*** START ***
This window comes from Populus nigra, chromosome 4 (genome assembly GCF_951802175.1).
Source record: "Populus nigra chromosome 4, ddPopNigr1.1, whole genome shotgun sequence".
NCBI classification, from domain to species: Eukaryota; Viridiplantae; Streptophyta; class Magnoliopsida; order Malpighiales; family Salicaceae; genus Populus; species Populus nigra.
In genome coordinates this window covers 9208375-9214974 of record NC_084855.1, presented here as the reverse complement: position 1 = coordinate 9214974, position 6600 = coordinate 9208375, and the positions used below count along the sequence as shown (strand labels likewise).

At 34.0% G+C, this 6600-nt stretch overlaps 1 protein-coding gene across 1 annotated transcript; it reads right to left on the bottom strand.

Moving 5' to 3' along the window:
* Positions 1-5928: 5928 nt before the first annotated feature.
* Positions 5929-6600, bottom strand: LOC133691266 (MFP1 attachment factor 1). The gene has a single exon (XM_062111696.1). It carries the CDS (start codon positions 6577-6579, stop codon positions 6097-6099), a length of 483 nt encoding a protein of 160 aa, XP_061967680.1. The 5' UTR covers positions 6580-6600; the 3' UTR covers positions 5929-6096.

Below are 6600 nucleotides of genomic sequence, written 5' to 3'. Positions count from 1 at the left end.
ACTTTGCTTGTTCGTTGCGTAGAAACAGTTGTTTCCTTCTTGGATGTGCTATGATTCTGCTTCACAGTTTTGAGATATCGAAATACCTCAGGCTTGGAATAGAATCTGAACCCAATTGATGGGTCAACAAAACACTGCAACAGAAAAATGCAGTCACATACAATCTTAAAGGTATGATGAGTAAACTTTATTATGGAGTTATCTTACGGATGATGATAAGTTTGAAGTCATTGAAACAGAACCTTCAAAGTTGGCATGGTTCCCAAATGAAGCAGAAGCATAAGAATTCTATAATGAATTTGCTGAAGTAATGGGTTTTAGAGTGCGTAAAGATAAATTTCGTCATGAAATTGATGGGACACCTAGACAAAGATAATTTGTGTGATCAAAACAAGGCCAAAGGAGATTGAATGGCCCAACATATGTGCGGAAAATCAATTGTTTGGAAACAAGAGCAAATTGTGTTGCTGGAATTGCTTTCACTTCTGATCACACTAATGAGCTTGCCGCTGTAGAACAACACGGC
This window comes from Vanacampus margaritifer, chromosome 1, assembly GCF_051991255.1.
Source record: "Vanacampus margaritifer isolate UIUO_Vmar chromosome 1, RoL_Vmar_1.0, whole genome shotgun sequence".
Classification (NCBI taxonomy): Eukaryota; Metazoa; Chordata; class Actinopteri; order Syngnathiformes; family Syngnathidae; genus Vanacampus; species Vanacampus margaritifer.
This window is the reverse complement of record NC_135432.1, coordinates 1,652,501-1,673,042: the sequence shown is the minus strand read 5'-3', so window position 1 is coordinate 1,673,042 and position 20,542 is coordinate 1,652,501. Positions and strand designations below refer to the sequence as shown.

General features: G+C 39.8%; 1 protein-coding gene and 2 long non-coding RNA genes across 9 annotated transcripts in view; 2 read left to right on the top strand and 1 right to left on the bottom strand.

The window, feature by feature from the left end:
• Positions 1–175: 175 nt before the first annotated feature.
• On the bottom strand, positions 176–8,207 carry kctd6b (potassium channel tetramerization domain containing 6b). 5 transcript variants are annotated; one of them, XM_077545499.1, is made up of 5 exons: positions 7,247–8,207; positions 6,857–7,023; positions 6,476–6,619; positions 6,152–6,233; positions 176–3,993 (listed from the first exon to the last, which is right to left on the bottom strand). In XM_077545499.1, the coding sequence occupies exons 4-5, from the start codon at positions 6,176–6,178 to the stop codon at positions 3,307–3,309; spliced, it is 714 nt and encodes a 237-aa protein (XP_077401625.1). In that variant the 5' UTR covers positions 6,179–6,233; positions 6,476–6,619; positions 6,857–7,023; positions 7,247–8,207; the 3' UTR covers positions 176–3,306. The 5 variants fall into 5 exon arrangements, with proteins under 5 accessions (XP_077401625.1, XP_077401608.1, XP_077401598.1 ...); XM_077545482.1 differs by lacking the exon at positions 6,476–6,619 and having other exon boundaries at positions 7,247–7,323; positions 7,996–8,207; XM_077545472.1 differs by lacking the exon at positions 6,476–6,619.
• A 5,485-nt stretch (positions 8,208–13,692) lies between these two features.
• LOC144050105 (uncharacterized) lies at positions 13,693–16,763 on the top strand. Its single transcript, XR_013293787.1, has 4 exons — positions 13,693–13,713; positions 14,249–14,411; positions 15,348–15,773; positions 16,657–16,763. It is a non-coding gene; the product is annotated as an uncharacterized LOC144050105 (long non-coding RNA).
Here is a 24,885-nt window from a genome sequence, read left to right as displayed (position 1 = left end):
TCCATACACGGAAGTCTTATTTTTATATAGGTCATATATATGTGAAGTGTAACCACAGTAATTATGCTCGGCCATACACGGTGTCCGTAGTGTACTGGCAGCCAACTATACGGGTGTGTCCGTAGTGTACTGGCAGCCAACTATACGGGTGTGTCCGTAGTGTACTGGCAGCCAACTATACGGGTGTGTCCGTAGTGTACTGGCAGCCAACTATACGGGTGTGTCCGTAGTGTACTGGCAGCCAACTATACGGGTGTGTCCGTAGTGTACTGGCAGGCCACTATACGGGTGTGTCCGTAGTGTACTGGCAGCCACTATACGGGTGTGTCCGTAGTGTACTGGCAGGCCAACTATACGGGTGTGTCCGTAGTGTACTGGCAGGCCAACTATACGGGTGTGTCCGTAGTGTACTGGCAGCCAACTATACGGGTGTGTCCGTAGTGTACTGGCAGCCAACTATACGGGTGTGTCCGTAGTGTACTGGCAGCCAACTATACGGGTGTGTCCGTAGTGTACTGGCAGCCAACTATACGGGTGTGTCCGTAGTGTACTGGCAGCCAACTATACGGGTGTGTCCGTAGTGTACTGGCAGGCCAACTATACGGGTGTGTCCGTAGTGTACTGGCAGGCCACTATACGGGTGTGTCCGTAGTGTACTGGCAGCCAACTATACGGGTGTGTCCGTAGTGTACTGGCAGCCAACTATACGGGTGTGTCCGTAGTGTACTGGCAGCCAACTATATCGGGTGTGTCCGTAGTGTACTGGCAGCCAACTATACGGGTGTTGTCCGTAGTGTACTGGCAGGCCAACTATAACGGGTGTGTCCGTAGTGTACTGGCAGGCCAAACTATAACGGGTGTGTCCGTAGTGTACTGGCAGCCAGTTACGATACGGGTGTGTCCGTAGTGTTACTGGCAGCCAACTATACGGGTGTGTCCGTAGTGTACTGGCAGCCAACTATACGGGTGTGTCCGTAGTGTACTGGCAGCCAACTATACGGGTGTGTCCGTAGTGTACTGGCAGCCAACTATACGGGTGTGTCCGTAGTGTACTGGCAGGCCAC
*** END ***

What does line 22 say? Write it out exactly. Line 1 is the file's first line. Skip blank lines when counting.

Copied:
TCCATACACGGAAGTCTTATTTTTATATAGGTCATATATATGTGAAGTGTAACCACAGTAATTATGCTCGGCCATACACGGTGTCCGTAGTGTACTGGCAGCCAACTATACGGGTGTGTCCGTAGTGTACTGGCAGCCAACTATACGGGTGTGTCCGTAGTGTACTGGCAGCCAACTATACGGGTGTGTCCGTAGTGTACTGGCAGCCAACTATACGGGTGTGTCCGTAGTGTACTGGCAGCCAACTATACGGGTGTGTCCGTAGTGTACTGGCAGGCCACTATACGGGTGTGTCCGTAGTGTACTGGCAGCCACTATACGGGTGTGTCCGTAGTGTACTGGCAGGCCAACTATACGGGTGTGTCCGTAGTGTACTGGCAGGCCAACTATACGGGTGTGTCCGTAGTGTACTGGCAGCCAACTATACGGGTGTGTCCGTAGTGTACTGGCAGCCAACTATACGGGTGTGTCCGTAGTGTACTGGCAGCCAACTATACGGGTGTGTCCGTAGTGTACTGGCAGCCAACTATACGGGTGTGTCCGTAGTGTACTGGCAGCCAACTATACGGGTGTGTCCGTAGTGTACTGGCAGGCCAACTATACGGGTGTGTCCGTAGTGTACTGGCAGGCCACTATACGGGTGTGTCCGTAGTGTACTGGCAGCCAACTATACGGGTGTGTCCGTAGTGTACTGGCAGCCAACTATACGGGTGTGTCCGTAGTGTACTGGCAGCCAACTATATCGGGTGTGTCCGTAGTGTACTGGCAGCCAACTATACGGGTGTTGTCCGTAGTGTACTGGCAGGCCAACTATAACGGGTGTGTCCGTAGTGTACTGGCAGGCCAAACTATAACGGGTGTGTCCGTAGTGTACTGGCAGCCAGTTACGATACGGGTGTGTCCGTAGTGTTACTGGCAGCCAACTATACGGGTGTGTCCGTAGTGTACTGGCAGCCAACTATACGGGTGTGTCCGTAGTGTACTGGCAGCCAACTATACGGGTGTGTCCGTAGTGTACTGGCAGCCAACTATACGGGTGTGTCCGTAGTGTACTGGCAGGCCAC